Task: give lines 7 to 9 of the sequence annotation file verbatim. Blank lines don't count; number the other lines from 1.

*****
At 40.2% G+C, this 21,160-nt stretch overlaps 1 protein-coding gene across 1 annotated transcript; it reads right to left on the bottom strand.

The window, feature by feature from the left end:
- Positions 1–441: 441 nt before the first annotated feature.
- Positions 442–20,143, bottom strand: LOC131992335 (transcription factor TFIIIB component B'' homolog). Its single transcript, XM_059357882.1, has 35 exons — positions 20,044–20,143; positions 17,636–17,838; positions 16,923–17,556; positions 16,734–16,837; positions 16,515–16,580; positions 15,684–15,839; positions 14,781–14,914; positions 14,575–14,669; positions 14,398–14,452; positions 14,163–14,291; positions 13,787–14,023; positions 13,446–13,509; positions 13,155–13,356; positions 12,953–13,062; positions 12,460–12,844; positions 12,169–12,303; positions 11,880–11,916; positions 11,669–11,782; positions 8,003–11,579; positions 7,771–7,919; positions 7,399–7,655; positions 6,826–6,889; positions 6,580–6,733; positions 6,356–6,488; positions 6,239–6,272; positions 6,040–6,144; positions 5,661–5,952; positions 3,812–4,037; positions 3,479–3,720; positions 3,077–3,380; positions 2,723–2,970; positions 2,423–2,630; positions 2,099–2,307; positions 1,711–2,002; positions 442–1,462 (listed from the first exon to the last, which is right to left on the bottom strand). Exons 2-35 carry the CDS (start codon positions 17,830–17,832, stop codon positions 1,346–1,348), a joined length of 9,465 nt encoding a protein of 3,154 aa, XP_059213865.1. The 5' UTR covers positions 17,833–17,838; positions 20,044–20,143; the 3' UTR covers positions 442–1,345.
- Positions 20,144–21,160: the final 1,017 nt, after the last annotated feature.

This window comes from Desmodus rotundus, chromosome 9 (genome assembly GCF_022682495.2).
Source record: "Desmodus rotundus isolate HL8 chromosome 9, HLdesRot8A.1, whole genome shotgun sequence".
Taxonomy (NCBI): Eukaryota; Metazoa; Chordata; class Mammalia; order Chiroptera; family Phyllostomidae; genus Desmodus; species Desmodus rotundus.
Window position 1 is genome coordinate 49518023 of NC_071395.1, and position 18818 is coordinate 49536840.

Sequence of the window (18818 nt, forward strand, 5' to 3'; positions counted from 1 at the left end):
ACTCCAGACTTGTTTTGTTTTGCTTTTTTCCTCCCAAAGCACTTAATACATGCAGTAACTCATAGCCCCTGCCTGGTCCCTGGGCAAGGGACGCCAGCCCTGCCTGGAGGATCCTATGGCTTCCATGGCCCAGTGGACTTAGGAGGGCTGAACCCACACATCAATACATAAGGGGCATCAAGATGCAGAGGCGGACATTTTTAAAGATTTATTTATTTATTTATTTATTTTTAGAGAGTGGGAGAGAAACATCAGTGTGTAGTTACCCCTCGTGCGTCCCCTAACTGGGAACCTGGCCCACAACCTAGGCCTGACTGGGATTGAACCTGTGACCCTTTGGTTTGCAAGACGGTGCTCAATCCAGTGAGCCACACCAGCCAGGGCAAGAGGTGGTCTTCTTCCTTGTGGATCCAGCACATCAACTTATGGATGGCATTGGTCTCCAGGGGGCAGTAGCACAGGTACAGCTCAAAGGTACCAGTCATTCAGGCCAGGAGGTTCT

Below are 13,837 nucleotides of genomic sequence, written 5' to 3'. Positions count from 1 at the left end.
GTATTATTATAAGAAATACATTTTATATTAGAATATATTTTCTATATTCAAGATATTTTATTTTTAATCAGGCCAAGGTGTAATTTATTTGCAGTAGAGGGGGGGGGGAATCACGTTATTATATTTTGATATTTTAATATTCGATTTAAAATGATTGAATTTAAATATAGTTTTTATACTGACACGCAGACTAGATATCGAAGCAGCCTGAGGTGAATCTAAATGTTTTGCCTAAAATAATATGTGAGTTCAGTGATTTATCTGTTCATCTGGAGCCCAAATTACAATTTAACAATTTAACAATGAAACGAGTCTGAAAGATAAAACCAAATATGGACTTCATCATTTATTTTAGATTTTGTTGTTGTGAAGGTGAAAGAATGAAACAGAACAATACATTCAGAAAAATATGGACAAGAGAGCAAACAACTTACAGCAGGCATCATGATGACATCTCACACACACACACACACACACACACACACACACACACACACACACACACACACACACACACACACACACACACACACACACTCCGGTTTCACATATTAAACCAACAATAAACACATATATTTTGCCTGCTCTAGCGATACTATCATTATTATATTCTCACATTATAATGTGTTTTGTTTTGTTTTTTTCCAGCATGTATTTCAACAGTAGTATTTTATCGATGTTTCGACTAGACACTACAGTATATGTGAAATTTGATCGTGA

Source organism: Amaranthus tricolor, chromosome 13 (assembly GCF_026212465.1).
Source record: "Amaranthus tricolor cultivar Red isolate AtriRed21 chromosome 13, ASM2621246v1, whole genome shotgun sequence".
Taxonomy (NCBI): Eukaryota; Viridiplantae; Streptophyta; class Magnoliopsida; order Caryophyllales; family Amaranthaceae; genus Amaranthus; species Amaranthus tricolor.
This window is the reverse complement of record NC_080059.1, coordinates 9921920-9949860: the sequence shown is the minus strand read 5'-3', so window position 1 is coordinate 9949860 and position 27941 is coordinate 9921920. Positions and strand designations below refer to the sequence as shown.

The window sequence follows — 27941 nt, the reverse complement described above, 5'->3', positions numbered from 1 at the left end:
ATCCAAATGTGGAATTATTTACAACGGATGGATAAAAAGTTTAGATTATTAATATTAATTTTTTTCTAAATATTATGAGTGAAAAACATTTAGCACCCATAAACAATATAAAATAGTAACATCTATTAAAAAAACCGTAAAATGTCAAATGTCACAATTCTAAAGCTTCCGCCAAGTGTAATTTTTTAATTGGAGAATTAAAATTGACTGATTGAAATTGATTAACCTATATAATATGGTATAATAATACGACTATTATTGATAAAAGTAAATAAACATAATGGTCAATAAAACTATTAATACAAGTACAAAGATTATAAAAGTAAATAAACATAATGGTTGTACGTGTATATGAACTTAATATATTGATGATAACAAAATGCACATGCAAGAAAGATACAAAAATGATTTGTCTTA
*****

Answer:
Source record: "Desmodus rotundus isolate HL8 chromosome 9, HLdesRot8A.1, whole genome shotgun sequence".
Taxonomy (NCBI): Eukaryota; Metazoa; Chordata; class Mammalia; order Chiroptera; family Phyllostomidae; genus Desmodus; species Desmodus rotundus.
Window position 1 is genome coordinate 49518023 of NC_071395.1, and position 18818 is coordinate 49536840.